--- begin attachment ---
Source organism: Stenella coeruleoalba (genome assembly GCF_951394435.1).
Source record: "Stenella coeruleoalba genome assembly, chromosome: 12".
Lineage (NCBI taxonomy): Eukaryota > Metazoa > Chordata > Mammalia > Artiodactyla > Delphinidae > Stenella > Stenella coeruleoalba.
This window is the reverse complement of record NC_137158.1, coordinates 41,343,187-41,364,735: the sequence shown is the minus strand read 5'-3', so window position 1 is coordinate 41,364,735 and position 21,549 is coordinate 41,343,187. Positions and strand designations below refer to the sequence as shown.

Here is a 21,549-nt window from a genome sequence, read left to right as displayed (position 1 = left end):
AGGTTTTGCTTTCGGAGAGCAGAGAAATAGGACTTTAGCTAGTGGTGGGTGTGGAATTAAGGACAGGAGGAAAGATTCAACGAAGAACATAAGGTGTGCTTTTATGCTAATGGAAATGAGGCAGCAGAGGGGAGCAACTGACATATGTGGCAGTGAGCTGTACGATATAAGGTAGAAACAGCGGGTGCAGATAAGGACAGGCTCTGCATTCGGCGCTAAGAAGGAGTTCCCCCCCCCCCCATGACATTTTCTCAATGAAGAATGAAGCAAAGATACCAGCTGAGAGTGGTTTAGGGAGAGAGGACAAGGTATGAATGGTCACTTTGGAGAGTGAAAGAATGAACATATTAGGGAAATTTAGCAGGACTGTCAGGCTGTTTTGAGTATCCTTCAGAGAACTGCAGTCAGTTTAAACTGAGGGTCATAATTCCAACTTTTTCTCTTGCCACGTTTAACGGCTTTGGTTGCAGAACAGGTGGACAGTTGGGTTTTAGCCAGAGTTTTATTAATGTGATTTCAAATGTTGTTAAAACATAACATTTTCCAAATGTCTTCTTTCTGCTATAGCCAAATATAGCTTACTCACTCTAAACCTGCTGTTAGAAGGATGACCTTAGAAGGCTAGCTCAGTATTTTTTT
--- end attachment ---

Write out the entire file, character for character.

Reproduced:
Source organism: Stenella coeruleoalba (genome assembly GCF_951394435.1).
Source record: "Stenella coeruleoalba genome assembly, chromosome: 12".
Lineage (NCBI taxonomy): Eukaryota > Metazoa > Chordata > Mammalia > Artiodactyla > Delphinidae > Stenella > Stenella coeruleoalba.
This window is the reverse complement of record NC_137158.1, coordinates 41,343,187-41,364,735: the sequence shown is the minus strand read 5'-3', so window position 1 is coordinate 41,364,735 and position 21,549 is coordinate 41,343,187. Positions and strand designations below refer to the sequence as shown.

Here is a 21,549-nt window from a genome sequence, read left to right as displayed (position 1 = left end):
AGGTTTTGCTTTCGGAGAGCAGAGAAATAGGACTTTAGCTAGTGGTGGGTGTGGAATTAAGGACAGGAGGAAAGATTCAACGAAGAACATAAGGTGTGCTTTTATGCTAATGGAAATGAGGCAGCAGAGGGGAGCAACTGACATATGTGGCAGTGAGCTGTACGATATAAGGTAGAAACAGCGGGTGCAGATAAGGACAGGCTCTGCATTCGGCGCTAAGAAGGAGTTCCCCCCCCCCCCATGACATTTTCTCAATGAAGAATGAAGCAAAGATACCAGCTGAGAGTGGTTTAGGGAGAGAGGACAAGGTATGAATGGTCACTTTGGAGAGTGAAAGAATGAACATATTAGGGAAATTTAGCAGGACTGTCAGGCTGTTTTGAGTATCCTTCAGAGAACTGCAGTCAGTTTAAACTGAGGGTCATAATTCCAACTTTTTCTCTTGCCACGTTTAACGGCTTTGGTTGCAGAACAGGTGGACAGTTGGGTTTTAGCCAGAGTTTTATTAATGTGATTTCAAATGTTGTTAAAACATAACATTTTCCAAATGTCTTCTTTCTGCTATAGCCAAATATAGCTTACTCACTCTAAACCTGCTGTTAGAAGGATGACCTTAGAAGGCTAGCTCAGTATTTTTTT